Chancellor George Osborne today imposed a further £142m of cuts on the Ministry of Justice, which will have to be implemented before the 2015 general election.
The MoJ is one of the government departments required by Osborne’s budget to reduce its spending by 1% for the next two years.
That will mean a reduction of £73m in 2013/14 and £69m in 2014/15, when the overall budget will be £6.8bn.
The justice budget has shrunk from around £9bn when the coalition came into power, with departmental efficiencies, staff cuts, court closures and £350m cuts to the legal aid budget accounting for much of the savings.
Osborne told MPs today: ‘We want to ensure departments have budgets that are more closely aligned to what they actually spend. So both next year and the year after, we will reduce resource departmental expenditure limits by the equivalent to a 1% reduction for most departments.’
The MoJ will tomorrow release more details of how it will implement the cuts, with criminal legal aid one area that could be targeted.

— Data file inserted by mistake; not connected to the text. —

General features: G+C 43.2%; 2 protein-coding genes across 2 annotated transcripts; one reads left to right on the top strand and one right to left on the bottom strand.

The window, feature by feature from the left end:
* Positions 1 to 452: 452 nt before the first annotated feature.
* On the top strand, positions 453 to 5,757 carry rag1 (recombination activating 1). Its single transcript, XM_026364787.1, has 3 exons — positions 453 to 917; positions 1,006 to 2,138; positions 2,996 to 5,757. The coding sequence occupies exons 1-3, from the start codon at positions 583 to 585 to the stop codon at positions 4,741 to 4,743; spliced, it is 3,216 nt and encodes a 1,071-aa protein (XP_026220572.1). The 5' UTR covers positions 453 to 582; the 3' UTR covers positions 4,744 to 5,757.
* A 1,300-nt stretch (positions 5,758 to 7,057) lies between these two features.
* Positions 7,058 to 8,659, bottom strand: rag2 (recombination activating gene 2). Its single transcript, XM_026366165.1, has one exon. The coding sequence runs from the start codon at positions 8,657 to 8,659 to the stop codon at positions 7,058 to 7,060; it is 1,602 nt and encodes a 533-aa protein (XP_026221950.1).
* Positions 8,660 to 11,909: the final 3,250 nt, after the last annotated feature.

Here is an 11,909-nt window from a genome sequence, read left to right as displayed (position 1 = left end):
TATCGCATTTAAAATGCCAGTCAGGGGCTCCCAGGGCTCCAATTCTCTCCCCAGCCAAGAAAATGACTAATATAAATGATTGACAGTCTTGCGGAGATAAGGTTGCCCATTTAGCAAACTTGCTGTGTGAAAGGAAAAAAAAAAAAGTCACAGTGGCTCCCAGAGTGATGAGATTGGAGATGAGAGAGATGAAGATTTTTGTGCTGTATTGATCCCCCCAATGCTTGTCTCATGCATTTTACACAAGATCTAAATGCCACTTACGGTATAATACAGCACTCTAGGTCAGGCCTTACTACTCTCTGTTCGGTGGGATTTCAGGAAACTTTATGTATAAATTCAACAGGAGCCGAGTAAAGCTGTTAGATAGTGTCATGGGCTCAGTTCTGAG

Justice secretary Chris Grayling said: ‘By April 2013 I will have delivered per annum savings worth £1.3bn - rising to over £2.5bn by the end of 2014/15.
‘We'll have achieved this by transforming justice services across the country, including tightening up legal aid, closing under-used courts and reducing the costs of prisons and the probation service.
I am reviewing many of the department's policies and will look to identify further savings while ensuring justice is delivered, offenders are properly punished and victims of crime are given the support they need.’
The MoJ will consult next month on plans to introduce price-competitive tendering for providers offering criminal defence services from 2014. The plan will see firms bid against each other to provide the service for the cheapest rate.
It is anticipated that the proposal will also dramatically cut the number of criminal law firms and therefore reduce the cost of administering criminal legal aid, although the MoJ is not able to say how much it expects to save from the change.
The MoJ also refused to rule out further court closures.
A spokeswoman said: ‘HM Courts and Tribunals Service continues to keep the use of its estate under review to ensure it meets operational requirements.
‘Any new proposals to close courts beyond those already announced will be subject to consultation. No decisions have been made in regards to any future closure.’